When it comes to putting bucket lists together, one lofty pursuit that appears time and time again is climbing the Matterhorn, probably the most famous of all the mountains that call the Alps home - instantly recognisable to climbers and non-climbers alike.
The iconic landmark is even responsible for the shape of Toblerone chocolate and is featured on the packaging itself, first appearing on the bars back in the 1960s - so even if you think you’ve never come across it before, we assure you… you have!
But there’s so much more to the Matterhorn than chocolate and if you do have ambitions to scale the summit in the near future, you might like to find out more about if before you strap on your hiking boots and start making your way to the top.
Did you know, for example, that the very first ascent to the top actually ended in tragedy? Back in July 1865, seven climbers decided to tackle the Matterhorn but, sadly, only three lived to tell the tale.
The group used ropes made out of manila hemp but along the way, one of them slipped and pulled three of his fellow climbers down with him. The rope snapped and all four fell to their deaths. But you’ll be pleased to hear that many, many others have made it to the top and back very safely indeed so don’t let this put you off making the climb yourself!
Interestingly, 150 years after this attempt was made, a team of guides retraced the steps of the climbers and placed glowing red lights all the way along the ridge of the mountain in recognition of those intrepid seven explorers who made the original trip.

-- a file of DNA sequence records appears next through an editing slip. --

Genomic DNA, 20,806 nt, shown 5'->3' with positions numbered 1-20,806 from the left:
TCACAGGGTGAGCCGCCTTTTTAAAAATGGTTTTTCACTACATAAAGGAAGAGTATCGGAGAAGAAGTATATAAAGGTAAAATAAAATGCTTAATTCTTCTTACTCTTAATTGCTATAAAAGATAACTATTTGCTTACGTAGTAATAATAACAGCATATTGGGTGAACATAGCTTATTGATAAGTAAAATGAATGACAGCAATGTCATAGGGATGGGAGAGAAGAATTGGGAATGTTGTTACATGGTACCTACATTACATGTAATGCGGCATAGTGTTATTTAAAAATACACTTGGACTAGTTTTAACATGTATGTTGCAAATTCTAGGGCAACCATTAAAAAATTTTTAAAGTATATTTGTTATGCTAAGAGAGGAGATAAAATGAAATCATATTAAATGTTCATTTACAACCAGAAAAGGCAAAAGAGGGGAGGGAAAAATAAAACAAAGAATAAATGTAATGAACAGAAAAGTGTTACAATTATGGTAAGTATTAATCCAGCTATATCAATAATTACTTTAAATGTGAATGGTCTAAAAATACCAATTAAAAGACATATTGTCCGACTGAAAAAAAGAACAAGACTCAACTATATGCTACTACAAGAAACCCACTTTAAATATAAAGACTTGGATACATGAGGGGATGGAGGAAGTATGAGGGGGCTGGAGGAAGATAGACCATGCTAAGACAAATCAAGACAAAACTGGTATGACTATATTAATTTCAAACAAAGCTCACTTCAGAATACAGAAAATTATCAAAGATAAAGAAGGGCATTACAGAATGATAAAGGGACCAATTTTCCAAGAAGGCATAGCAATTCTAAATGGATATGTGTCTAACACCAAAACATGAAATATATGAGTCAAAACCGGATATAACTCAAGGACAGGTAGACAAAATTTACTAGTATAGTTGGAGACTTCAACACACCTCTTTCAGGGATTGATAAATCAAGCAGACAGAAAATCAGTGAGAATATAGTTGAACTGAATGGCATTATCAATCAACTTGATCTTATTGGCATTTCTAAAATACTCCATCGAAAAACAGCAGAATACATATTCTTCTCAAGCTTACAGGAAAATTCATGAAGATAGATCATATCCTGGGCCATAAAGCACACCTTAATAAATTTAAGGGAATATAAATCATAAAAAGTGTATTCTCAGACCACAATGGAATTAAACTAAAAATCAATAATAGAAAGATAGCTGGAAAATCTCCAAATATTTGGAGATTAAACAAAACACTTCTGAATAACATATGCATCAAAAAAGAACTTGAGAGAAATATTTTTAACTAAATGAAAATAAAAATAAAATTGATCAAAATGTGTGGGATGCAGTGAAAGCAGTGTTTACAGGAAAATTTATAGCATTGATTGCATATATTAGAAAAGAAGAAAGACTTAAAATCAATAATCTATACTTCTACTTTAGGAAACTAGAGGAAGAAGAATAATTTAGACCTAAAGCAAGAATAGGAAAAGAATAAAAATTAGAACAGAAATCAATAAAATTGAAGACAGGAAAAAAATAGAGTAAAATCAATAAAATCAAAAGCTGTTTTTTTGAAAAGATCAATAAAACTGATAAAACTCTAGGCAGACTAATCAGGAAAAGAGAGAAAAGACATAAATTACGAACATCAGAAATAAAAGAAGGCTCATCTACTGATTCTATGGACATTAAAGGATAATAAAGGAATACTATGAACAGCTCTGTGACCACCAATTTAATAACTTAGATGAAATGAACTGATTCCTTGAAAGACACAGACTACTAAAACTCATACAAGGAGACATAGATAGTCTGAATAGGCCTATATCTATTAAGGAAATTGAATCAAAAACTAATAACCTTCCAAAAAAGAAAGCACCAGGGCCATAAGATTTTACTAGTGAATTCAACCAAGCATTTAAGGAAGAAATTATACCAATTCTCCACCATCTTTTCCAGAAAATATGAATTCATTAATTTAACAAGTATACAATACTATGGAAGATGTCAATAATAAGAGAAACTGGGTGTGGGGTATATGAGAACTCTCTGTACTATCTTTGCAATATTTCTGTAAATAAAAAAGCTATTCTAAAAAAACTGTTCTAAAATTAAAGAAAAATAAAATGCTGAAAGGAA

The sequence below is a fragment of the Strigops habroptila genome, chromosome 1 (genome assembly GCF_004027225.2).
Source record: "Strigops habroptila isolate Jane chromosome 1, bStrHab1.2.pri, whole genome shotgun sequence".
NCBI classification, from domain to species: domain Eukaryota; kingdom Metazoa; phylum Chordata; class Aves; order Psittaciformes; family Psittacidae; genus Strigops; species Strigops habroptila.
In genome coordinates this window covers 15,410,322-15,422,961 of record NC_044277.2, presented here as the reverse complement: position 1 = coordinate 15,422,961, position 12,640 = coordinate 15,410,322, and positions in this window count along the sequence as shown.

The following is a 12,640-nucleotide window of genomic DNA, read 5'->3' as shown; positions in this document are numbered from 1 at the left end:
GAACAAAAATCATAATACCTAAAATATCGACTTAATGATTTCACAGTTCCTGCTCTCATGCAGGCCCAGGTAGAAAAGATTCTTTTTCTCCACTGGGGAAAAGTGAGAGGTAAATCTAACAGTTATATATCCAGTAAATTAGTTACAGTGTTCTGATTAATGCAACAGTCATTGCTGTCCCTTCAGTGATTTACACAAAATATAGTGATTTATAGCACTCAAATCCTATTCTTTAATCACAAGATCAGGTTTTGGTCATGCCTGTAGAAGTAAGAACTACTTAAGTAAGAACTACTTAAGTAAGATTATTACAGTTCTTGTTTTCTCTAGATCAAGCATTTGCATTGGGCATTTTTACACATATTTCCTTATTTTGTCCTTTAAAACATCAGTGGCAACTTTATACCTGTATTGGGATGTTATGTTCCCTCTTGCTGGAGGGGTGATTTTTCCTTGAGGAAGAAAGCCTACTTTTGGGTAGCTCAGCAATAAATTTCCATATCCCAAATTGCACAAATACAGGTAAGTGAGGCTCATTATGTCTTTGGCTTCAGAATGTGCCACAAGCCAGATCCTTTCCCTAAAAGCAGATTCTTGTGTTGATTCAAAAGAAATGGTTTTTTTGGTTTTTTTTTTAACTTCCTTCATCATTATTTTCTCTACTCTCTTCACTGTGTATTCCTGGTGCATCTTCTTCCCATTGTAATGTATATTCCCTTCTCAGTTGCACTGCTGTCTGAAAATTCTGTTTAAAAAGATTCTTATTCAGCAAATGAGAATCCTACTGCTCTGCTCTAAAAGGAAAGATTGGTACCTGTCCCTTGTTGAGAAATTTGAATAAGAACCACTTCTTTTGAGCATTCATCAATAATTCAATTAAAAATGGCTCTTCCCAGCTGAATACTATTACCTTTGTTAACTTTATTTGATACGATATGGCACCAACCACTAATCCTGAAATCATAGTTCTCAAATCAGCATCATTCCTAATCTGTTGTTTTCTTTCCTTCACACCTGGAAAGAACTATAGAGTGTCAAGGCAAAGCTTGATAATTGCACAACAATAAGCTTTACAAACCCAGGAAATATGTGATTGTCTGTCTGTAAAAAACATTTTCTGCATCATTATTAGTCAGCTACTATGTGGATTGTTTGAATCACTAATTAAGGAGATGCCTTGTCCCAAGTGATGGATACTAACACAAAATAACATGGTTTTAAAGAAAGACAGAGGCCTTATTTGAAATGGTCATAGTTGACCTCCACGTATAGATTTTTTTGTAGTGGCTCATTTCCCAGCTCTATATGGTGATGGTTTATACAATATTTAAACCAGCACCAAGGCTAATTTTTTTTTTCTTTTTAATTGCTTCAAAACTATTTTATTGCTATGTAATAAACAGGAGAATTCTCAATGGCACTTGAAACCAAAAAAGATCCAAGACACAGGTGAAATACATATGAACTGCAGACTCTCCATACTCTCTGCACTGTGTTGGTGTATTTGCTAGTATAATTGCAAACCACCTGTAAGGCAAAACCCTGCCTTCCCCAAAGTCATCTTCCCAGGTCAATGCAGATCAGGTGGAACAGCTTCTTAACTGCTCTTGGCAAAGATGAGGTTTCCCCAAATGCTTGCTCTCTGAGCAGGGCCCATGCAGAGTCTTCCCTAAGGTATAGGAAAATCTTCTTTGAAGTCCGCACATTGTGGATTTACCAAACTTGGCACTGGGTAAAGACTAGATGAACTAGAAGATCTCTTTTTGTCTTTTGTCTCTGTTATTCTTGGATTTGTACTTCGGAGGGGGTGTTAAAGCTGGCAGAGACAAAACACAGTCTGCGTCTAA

The word ‘Matterhorn’ itself actually means ‘on the meadow’, another fun fact you can trot out to your party as you make your way to the top… but it depends on which side of the border you’re on as to what the locals will refer to it as.
If you’re on the Italian side, for example, the locals will call it Monte Cervino, but on the Swiss side you’ll hear it abbreviated quite simply to Horn.
And should you want to find out even more about the Matterhorn, make sure you spend an hour or two wandering around the nearby museum. You can even see some of the original rope from the first ascent in the exhibition space.
If you do get to the base of the mountain, however, and find you no longer fancy giving it a go, you can always while the day away at the Iglu-Dorf in Zermatt instead - the biggest snow igloo in the world! You’ll find a bar and restaurant here… a great alternative to mountain climbing, wouldn’t you say?
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